This was so very enjoyable!
I started with the hand-drawn typography. I’ve just started another Domestika course — Hand-Drawn Typographic Portrait by Sarah King. The first exercise is to letter words boxes divided by wavy lines. Then, creating letters in different weights. And of course, practice is something that needs to be done.
There was just something about her approach to this that grabbed me, and so, I now have many boxes with words and quotes in.
The first lesson shows how to use Photoshop to edit your lettering outlines and fill them with black. I found the process rather clunky and long-winded. Perhaps that’s because I’m used to working in Autodesk Sketchbook Pro with a pen on a screen as if they were pen and paper, that I could do this in my own way.
So that’s what I did. I used one of my pencilled samples to create the typography for the centre panel.
Then, it was adding the background. I just went with the flow on that one. I made use of the symmetry tools in Sketchbook Pro, and just had fun with a limited colour palette and my favourite kinds of shapes.
The course is about portraits. However, I have zero interest in drawing people. However, the techniques shared will spark ideas for how I can use them.
I’ve long been trying to incorporate words, quotes into my artwork and struggling to find my own style. I’m not sure if this will help, but I’m really quite happy with this particular artwork.
It all began with a drawing in my A5 sketchbook. I then wanted to use it for digital art, and this is the result.
I’m really happy with the flower design. The black lines work in this instance; they give a stained-glass feel to the design.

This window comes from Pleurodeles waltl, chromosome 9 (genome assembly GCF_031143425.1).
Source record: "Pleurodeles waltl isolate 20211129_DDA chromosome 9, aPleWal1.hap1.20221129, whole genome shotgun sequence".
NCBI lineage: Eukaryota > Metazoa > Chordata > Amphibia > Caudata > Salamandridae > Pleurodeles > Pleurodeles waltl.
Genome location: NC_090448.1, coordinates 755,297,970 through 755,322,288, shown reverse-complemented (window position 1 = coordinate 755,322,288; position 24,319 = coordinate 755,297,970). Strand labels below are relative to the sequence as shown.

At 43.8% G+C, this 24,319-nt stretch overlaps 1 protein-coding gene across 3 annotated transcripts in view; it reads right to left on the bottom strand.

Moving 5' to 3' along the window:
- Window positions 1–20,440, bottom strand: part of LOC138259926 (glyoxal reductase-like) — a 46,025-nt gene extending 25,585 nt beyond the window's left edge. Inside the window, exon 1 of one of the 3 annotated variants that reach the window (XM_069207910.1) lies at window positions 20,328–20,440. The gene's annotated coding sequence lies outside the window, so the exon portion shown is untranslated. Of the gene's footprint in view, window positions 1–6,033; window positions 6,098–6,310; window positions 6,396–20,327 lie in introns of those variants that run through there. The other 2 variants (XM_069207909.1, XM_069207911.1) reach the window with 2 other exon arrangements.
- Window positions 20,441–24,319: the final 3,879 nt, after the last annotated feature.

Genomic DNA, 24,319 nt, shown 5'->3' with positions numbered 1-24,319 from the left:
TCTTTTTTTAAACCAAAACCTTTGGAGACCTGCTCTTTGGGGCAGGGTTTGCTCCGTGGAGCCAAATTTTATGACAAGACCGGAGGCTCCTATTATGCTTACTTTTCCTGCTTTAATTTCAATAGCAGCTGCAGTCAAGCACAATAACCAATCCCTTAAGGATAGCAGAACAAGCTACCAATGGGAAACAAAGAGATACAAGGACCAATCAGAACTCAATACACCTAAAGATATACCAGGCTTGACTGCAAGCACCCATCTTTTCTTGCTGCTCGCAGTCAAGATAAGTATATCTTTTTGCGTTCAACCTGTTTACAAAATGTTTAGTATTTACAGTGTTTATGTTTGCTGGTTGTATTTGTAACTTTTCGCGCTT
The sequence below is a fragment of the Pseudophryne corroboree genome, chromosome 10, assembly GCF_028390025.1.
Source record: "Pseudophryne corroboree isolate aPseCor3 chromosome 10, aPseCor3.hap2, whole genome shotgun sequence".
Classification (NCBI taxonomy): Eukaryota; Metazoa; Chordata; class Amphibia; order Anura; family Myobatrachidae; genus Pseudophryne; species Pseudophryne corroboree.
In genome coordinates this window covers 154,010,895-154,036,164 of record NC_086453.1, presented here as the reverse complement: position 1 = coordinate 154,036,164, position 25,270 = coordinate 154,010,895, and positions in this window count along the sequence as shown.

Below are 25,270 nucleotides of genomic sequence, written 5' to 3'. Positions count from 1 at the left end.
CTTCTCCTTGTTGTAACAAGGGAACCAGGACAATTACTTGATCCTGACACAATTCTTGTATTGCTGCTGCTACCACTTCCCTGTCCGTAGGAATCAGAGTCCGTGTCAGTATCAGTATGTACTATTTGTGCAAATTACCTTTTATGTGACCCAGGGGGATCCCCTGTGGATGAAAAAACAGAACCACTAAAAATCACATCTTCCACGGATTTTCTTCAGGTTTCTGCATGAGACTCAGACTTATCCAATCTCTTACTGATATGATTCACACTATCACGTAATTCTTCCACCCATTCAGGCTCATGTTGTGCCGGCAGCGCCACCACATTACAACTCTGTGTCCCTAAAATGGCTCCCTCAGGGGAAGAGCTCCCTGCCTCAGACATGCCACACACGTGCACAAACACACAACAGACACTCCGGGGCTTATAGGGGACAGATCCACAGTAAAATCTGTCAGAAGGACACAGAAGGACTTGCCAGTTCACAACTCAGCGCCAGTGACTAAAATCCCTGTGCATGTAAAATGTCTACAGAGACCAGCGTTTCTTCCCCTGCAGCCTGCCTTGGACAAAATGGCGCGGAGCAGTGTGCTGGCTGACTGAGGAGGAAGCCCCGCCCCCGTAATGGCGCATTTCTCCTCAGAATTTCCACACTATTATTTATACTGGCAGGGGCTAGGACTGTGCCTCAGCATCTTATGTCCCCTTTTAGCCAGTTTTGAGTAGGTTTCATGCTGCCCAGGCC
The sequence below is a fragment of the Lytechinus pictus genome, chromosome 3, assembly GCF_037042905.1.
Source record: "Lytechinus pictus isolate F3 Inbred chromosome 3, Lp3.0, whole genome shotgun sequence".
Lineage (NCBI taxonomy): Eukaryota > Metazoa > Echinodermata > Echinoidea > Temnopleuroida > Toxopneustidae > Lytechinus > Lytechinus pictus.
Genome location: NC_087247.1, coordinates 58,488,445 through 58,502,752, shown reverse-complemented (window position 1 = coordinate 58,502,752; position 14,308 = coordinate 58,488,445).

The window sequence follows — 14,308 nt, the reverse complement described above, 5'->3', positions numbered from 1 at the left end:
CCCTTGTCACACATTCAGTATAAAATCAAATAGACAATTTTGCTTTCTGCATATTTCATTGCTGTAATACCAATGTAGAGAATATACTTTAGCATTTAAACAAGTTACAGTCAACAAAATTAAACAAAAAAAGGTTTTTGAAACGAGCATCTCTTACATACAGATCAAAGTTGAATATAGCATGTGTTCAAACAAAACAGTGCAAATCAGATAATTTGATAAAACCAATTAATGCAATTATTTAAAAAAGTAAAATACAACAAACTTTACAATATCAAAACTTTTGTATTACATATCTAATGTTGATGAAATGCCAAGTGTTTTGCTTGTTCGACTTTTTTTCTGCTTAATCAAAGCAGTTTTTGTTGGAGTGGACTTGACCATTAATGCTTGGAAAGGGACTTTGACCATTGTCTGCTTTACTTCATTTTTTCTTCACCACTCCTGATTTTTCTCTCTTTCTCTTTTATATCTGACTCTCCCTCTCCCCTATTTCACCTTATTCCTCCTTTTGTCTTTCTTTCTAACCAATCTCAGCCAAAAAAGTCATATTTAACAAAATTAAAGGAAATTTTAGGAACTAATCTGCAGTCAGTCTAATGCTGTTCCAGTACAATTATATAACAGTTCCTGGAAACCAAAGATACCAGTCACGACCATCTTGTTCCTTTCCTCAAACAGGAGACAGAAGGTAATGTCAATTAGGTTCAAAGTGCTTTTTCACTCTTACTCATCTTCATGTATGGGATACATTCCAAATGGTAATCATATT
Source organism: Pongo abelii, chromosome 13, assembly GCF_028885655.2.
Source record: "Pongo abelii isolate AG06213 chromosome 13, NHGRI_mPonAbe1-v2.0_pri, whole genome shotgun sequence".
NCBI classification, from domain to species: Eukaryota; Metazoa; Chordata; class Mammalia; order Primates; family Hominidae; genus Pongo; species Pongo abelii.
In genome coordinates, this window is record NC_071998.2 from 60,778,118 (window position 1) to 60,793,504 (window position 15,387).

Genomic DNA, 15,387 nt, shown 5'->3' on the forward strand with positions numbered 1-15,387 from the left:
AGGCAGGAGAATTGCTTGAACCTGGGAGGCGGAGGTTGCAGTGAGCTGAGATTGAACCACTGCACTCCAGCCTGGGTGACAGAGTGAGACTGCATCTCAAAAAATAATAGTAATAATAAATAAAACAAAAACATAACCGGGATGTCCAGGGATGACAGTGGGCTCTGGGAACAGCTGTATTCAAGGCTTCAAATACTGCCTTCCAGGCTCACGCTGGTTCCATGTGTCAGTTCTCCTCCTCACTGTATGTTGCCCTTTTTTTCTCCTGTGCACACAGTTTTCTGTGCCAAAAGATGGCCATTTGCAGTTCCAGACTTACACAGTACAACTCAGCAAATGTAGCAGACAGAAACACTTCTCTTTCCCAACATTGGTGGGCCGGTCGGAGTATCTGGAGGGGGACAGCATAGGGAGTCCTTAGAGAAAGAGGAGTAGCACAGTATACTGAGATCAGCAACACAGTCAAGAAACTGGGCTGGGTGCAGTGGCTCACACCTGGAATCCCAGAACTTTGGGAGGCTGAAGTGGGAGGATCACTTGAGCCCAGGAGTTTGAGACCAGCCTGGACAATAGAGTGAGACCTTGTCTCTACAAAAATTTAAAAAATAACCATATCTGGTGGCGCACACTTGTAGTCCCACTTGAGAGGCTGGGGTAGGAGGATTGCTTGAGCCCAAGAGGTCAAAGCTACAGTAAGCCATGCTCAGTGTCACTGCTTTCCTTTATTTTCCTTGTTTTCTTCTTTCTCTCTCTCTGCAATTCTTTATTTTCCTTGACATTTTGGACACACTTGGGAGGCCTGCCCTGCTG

I’m not at all sure about the background, however.I think I’ve just gone over the top, again. I just can’t seem to leave ‘white space’ in my art.
As a result, I tried some gold patterns on a rich, dark colour. Whatever I tried, just didn’t seem to work. Perhaps I could’ve created the line art in gold instead of black before adding colour. That may have worked out OK.
I’ve left it as it is, for now, as I’m tired and hungry. I’ll look at it with fresh eyes at some point. For now it’ll do, even as an example of art to remind me to work out when enough is enough!
Even though I’ve ended up a bit frustrated with my efforts on the background, I still enjoyed the process of creating this morning. It does make my inner light shine that bit brighter, and we all really need that extra bit of shine at this time of pandemics and more going on in the world.
I wanted a quote that went with the art, so I chose one about blooming and that sums up how I feel when I create, be it art or crafty pursuits. Even when the art goes in a direction I’m not happy with, there’s still a happiness inside that comes from just creating. There’s also a positive feeling about things not working as I want them to, artistically. It’s an opportunity to learn something, either artistically or personally. Today, the lesson is a reminder that I need to learn to leave ‘white space’ in my art.
And with that, it’s time for some tea and lunch!
Today’s image is a collection of watercolors and drawings I’ve done over the past couple of days.
There’s a coordinating card and envelope (mail art), along with some small panels of watercolouring (approx 1.5″ x 1.5″, so a bit bigger than inchies). I’ve also included my foxglove experiments, which I did this morning.
Sometimes, black pen looks too harsh against the delicate but vibrant watercolours, so for the poppies, I tried pencil instead. I’m really not at all sure about them.
The foxgloves are symptomatic of how I feel today – out of shape, wobbly, ill-defined with harsh edges. I woke with a stinker of a headache again, definitely stress/anxiety/worry induced, as well as a lack of sleep last night. It will pass. In the meantime, I’m watching The Clone Wars on Disney+.